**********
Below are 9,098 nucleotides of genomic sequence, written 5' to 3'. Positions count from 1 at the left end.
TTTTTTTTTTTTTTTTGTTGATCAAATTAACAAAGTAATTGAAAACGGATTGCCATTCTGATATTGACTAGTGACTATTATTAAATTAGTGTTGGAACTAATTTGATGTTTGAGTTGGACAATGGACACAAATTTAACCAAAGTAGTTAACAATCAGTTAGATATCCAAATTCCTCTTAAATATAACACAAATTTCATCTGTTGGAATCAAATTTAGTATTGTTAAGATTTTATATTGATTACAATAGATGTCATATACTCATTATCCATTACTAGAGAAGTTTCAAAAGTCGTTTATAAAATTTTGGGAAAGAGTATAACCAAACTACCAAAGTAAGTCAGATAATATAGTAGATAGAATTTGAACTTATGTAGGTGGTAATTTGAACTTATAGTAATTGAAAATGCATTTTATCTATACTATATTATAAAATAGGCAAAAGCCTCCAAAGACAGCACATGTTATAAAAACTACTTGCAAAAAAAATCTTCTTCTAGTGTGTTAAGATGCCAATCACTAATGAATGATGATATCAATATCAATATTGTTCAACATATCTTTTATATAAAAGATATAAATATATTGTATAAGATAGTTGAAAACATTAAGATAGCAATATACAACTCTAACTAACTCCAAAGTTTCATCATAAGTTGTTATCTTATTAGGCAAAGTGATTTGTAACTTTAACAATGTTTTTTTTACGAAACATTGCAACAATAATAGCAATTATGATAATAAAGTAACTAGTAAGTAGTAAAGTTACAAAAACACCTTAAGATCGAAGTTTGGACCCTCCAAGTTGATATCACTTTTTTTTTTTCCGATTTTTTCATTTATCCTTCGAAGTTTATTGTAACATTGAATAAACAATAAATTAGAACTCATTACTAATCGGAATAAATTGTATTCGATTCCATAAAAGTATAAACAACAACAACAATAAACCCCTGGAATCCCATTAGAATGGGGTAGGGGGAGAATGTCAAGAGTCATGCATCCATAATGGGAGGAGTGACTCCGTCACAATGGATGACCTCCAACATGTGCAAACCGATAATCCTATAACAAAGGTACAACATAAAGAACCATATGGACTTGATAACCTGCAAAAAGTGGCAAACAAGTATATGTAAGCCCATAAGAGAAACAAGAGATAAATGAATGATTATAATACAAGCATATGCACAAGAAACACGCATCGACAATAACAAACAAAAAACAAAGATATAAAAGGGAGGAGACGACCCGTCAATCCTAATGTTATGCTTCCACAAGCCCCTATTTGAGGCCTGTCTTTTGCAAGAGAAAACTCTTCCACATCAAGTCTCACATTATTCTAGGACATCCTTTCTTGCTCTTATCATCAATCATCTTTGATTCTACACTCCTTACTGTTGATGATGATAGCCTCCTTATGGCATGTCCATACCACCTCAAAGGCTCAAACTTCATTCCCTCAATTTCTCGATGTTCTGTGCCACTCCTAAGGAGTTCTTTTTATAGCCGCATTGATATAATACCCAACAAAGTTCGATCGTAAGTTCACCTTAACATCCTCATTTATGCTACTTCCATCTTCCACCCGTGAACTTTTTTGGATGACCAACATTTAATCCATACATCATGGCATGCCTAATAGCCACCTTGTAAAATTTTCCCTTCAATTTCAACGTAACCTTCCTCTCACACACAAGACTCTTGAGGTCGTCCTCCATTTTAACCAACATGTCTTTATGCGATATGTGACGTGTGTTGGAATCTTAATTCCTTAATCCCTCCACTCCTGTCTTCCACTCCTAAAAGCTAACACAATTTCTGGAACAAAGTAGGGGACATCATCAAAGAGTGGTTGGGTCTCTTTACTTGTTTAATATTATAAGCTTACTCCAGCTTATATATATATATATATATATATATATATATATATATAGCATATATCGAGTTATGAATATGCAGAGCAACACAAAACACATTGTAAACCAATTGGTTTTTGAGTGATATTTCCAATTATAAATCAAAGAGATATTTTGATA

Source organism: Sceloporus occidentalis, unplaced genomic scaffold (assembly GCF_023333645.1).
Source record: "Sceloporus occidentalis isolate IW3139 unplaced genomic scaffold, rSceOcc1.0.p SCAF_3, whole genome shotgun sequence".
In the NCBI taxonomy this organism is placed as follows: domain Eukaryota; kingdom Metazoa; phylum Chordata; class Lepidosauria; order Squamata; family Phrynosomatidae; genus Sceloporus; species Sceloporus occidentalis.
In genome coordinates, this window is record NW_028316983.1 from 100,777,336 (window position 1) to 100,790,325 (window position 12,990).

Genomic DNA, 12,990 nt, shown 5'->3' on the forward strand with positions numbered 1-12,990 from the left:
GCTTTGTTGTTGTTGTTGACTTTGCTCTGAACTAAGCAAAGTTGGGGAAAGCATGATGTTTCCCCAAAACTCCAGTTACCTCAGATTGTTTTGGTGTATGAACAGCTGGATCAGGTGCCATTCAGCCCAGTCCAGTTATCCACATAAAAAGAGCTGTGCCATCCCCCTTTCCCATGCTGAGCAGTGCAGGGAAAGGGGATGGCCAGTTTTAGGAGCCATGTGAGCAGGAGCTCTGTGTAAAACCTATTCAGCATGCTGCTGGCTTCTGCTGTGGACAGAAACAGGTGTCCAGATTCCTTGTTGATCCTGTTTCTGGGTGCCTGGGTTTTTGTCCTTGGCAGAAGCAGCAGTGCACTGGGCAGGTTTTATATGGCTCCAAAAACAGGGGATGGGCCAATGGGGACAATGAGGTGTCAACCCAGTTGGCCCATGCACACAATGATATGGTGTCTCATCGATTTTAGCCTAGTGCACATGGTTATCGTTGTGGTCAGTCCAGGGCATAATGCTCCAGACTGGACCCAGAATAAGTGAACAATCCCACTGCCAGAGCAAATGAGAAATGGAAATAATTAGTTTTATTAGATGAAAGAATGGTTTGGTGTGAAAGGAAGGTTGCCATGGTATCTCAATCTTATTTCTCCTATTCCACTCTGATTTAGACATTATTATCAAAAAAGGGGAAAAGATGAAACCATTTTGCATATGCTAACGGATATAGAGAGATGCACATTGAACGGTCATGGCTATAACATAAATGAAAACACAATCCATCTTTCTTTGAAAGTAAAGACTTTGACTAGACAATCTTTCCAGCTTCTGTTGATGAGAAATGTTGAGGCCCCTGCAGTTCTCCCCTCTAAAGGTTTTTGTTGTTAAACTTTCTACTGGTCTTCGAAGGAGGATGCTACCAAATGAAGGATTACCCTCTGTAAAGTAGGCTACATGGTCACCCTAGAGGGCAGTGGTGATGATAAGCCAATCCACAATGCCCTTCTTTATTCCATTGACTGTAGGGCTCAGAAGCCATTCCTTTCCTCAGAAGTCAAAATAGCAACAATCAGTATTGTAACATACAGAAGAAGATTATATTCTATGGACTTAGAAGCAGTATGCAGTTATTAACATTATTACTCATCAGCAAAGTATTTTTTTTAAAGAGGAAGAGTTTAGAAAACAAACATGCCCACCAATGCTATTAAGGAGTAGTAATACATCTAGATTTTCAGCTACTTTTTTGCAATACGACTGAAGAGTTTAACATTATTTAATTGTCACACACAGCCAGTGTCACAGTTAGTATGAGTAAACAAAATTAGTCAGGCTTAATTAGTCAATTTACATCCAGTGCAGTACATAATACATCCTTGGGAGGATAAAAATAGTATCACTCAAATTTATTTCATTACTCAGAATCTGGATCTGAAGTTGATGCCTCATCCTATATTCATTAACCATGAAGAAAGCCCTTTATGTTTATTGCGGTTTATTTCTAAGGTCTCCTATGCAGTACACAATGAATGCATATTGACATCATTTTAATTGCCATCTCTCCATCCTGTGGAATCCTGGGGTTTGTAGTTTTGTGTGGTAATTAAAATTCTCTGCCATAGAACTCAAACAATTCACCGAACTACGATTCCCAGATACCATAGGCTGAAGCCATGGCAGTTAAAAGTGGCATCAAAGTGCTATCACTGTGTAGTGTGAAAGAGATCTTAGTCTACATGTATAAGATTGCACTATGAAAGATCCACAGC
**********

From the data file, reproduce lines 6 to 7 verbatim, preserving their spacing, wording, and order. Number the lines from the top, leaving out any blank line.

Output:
In genome coordinates, this window is record NW_028316983.1 from 100,777,336 (window position 1) to 100,790,325 (window position 12,990).

Genomic DNA, 12,990 nt, shown 5'->3' on the forward strand with positions numbered 1-12,990 from the left: